As a pharmacy technician, your exact day-to-day duties will vary depending on your place of work.
Pharm techs working in retail settings will often have more customer service responsibilities than those working in compounding pharmacies, who will instead focus more on medication preparation. If you’re employed in a care home or hospital, you’ll likely have more interaction with patients and provide more hands-on care than those in retail pharmacies.
However, wherever you're working as a pharmacy technician, there are a set of pharmacy technician duties that apply to all of those in the profession.
In this guide, we’ll cover what you can expect in terms of your pharmacy technician responsibilities and daily activities once you start working.
Soft Skills: Working with People
Working with people is a large part of being a pharmacy technician; those best suited to the role will find interacting with patients and customers extremely rewarding.
Customer service—in its most traditional sense—is required of pharm techs working in retail pharmacies. This means fielding customer inquiries, processing purchases of medications and other goods, and generally keeping customers satisfied.
Pharm techs working closely with patients in settings such as hospitals and care homes will work with people in a more hands-on way. This requires high levels of soft skills such as compassion and patience.
Medication Preparation and Processing
As you would expect, a huge part of pharmacy tech duty surrounds the preparation and processing of medications. As a pharmacy technician, it’s your job to accurately fill prescriptions and present them to patients, playing a significant role on their road to recovery.
Prescriptions can be received in a number of ways, including a traditional written prescription or an electronic prescription sent directly from the relevant doctor’s practice. As a pharm tech, it's part of your role to receive and review the prescriptions in order to fill them.
Helping to confirm prescriptions is a vital part of your responsibilities as a pharm tech. At this stage of the process, you’re helping the pharmacist verify that the prescription is correct. This ensures that the doctor hasn’t made a mistake when filling out the prescription, from the type of medication to the dosage.
Important questions to consider include
- Is this a new prescription or a refill?
- Is what's written on the label reasonable for the patient?
- Does this prescription seem normal?
Obtaining Approval from the Pharmacist
As a pharmacy technician, almost everything you do requires approval from the pharmacist. When dealing with medications, it’s essential that the pharmacist give the prescription the green light before you dispense the medication.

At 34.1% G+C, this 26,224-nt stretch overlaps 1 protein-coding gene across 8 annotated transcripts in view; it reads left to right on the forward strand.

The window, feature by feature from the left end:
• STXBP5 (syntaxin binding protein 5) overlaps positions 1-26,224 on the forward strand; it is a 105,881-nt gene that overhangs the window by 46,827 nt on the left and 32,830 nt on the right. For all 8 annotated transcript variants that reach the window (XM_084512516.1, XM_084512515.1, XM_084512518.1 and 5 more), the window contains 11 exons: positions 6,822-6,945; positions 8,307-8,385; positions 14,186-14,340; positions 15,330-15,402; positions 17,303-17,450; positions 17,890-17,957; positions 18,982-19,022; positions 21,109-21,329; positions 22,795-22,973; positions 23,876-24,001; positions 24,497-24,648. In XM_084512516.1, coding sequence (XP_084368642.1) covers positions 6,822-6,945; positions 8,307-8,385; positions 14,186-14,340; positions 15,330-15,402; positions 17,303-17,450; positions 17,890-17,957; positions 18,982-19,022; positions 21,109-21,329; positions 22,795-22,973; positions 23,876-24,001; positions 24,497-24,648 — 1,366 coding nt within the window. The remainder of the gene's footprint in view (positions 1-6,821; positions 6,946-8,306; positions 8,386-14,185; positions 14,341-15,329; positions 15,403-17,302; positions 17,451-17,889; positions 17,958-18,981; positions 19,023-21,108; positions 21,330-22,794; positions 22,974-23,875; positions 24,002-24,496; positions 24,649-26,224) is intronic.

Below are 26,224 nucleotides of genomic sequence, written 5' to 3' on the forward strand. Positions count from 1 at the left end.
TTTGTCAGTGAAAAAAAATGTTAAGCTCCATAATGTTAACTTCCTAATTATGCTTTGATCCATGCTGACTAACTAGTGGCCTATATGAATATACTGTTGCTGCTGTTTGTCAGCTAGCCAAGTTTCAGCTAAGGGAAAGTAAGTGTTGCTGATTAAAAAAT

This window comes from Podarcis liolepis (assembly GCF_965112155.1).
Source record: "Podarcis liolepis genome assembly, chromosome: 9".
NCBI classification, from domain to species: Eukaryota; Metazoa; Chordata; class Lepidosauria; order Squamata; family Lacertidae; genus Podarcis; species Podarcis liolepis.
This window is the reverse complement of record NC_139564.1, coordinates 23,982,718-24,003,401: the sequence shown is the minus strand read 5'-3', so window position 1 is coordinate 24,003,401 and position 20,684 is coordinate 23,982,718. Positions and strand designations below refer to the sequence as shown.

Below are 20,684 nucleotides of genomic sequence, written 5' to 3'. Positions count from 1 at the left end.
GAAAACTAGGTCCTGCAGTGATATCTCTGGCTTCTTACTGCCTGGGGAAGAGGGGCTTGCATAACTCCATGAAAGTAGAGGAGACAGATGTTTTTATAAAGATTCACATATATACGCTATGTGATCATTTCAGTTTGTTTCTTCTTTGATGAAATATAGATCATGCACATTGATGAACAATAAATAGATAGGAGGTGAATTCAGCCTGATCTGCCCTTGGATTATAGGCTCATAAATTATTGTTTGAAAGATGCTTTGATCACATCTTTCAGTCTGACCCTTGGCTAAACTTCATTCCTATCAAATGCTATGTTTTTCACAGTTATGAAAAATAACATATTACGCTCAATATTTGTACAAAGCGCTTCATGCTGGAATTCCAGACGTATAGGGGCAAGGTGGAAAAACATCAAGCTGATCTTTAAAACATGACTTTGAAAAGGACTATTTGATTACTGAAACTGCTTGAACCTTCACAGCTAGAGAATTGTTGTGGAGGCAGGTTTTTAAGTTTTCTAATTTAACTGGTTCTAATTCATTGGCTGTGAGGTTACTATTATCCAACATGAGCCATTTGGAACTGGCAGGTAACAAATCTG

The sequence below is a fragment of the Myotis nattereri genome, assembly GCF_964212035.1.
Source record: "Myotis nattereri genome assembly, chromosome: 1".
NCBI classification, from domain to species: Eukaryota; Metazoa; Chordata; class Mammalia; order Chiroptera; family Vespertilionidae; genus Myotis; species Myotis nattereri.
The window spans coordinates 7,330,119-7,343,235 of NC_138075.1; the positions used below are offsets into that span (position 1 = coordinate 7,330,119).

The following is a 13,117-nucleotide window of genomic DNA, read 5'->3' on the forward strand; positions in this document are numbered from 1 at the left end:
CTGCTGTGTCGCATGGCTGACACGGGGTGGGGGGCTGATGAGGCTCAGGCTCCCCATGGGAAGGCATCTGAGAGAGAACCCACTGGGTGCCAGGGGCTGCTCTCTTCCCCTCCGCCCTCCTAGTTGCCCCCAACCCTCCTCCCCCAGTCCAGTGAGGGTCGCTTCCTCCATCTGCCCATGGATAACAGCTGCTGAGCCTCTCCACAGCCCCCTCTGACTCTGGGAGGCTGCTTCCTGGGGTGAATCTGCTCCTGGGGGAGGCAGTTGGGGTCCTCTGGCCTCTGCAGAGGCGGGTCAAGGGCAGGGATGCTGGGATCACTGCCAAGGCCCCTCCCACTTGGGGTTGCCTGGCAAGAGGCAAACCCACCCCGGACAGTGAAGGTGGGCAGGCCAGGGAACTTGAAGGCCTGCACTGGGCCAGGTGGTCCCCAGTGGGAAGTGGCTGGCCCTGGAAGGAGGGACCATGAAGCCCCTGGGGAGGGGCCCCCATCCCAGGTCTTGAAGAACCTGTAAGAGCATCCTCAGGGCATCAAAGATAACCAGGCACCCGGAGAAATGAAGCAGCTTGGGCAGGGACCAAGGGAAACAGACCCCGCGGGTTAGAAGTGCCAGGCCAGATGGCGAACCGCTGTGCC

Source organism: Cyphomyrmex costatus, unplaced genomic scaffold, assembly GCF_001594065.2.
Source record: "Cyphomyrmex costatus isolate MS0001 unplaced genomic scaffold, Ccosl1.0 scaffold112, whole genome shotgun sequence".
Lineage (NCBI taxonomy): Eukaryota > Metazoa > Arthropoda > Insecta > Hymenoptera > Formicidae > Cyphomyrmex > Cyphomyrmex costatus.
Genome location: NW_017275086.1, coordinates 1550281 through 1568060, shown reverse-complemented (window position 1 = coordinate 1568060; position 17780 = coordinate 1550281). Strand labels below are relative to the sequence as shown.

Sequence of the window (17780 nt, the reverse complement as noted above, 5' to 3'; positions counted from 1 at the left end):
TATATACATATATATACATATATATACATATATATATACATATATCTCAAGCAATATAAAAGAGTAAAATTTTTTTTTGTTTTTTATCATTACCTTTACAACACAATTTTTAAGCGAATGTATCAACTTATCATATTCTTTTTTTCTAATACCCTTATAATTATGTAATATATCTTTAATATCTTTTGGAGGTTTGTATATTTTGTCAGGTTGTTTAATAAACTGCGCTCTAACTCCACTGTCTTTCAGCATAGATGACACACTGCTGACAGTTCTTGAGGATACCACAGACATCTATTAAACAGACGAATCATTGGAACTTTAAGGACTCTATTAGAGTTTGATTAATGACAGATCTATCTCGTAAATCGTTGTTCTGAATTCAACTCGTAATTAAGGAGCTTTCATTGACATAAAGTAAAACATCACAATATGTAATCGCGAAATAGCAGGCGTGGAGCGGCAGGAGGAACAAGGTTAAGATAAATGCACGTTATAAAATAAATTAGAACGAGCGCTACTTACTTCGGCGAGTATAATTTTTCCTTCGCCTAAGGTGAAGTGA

When dispensing medication, you may need to count out a certain number of pills, or you'll use an automated machine that doles out the desired medication at the touch of a button. You’ll also input the data into a computer and print out a label for the bottle. It will be complete with the patient’s name, address, condition, doctor’s information, warnings, and directions on how and when to take the medication.
Admin is a large part of your pharmacy technician duty and responsibilities. It may not always seem like the most exciting task, but it’s one that is key to the smooth running of your pharmacy. For this reason, pharm techs must be well organized and good record keepers.
Stocking Supplies and Medication
Stocking supplies and medication is one of the main pharmacy tech duties. You’ll take stock of the medicinal inventory and alert the pharmacist of any potential shortages. This includes receiving and storing incoming medications, verifying the quantities received against invoices, and checking for outdated medications within the inventory.
It’s essential to keep track of inventory returns too, as these can affect your stocktaking and confuse the numbers if not recorded.
Submitting Insurance Claims
Pharmacy technicians are commonly required to help patients with their insurance claims. This means you’ll need to be knowledgeable about the different insurance billing procedures associated with prescriptions.
Continued Education: Learning New Medications
Each day, researchers are working on new, advanced medicine that may eventually make its way into the pharmacy. It’s vital that pharm techs keep up to date with developments in the pharmaceutical industry in order to provide the best service to customers and patients.
Furthermore, this continued education will be required for the renewal of their PTCB pharmacy technician license— a process you need to go through every two years.
As a pharmacy technician, you may have morning meetings where the lead pharmacist discusses new medications to the marketplace. This will help you to stay on top of new developments, but it’s worth doing your own research, in addition, to ensure that you remain up to date on the industry.
Conclusion: You’ll Be Busy
As you can see from the duties listed above, there’s never a quiet moment in the day of a pharmacy technician. This is because pharmacy techs are absolutely vital when it comes to keeping a pharmacy running.
From providing high levels of customer service and caring for patients to stock-taking and dispensing, pharm techs have to be able to do it all. Fortunately, the pharmacist will be with you every step of the way, helping you to do the best job you can, and keeping you up to date with any industry changes.
If you’re ready to take the first step on your journey to becoming a qualified pharm tech, UMA offers a Health Sciences – Pharmacy Technician associate degree designed to teach the required skills and knowledge for entry-level roles, and prepare you for your certification exam. The program can be completed online and includes an on-site externship to help you gain experience in a real-world setting. Contact us today to find out more.